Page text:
All reservations notwithstanding, I still thought that this book was an enlightening read. While I may be skeptical about the prospect of enlightenment and ego-death, I do think that meditation, as a method of slowing down, of savoring one’s own mental life, and of learning to accept the world around you, is an extremely useful technique. And as a technique, its end is an experience—or perhaps, better yet, an attitude—and the theory that goes along with meditation does not constitute its substance; rather, theory is just a pedagogical tool to help guide less experienced practitioners. It is in this light, I think, that these lectures should be read.

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Review: Spiritual Exercises

Review: Spiritual Exercises

The Spiritual Exercises of St. Ignatius: Based on Studies in the Language of the AutographThe Spiritual Exercises of St. Ignatius: Based on Studies in the Language of the Autograph by Ignatius of Loyola
My rating: 4 of 5 stars

Just as taking a walk, journeying on foot, and running are bodily exercises, so we call Spiritual Exercises every way of preparing and disposing the soul to rid itself of all inordinate attachments, and, after their removal, of seeking and finding the will of God in the disposition of our life for the salvation of our soul.

Saint Ignatius of Loyola (1491 – 1556), the founder of the Society of Jesus, has a claim to being among the most influential Spaniards in history.

His beginning was quixotic. The son of a Basque nobleman, his imagination was fed, like the Don’s, on tales of knight errantry and romance. This led to a career in the army, cut short by a canon ball that struck and permanently crippled his leg. His shattered bone had to be set, and then re-set twice, in order to heal properly; and by then his injured leg was too short, and he had to endure months of painful stretching. He walked with a limp the rest of his life.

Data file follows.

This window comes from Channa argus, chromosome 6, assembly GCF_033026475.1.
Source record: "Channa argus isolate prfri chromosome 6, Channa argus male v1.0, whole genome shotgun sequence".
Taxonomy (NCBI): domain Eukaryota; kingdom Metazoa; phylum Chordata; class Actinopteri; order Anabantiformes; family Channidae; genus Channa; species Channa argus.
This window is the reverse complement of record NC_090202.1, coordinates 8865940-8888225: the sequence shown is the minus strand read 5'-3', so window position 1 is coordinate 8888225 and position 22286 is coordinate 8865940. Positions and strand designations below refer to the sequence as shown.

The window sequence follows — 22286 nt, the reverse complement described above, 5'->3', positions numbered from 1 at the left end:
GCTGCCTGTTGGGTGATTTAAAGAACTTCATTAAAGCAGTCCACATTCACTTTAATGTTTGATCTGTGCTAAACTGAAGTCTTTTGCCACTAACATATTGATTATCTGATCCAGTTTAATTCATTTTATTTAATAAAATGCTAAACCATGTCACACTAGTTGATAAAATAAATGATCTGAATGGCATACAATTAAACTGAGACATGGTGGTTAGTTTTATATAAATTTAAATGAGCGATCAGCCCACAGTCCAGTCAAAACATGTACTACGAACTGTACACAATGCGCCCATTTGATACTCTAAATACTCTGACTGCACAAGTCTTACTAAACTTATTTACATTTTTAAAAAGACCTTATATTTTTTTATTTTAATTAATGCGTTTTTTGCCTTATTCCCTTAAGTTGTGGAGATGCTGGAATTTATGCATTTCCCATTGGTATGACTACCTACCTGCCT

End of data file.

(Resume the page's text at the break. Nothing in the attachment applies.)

During his convalescence, deprived of his usual adventure stories, he read about the lives of the saints. This, combined with the pain and immobility, worked a religious conversion in him. When he healed, he resolved to devote his life, no longer to earthly glory and the favors of young Doñas, but to God and the Catholic Church. Thus, eventually, the Society of Jesus was formed, which bears the military stamp of its founder in its dedication, organization, and devotion.

The Jesuits soon acquired a reputation for being excellent educators. Voltaire himself, no friend of anyone in a robe or a hood, received his early education from Jesuits, and always had a good word to say about his instructors and his tutelage. The success of the Jesuits in education is somewhat ironic, considering its founder’s lack of interest in formal schooling. In the words of this edition’s translator, St. Ignatius wrote in “limping Spanish,” since he had “only the elements of an education” and used the Spanish language “with little knowledge of its literary form.”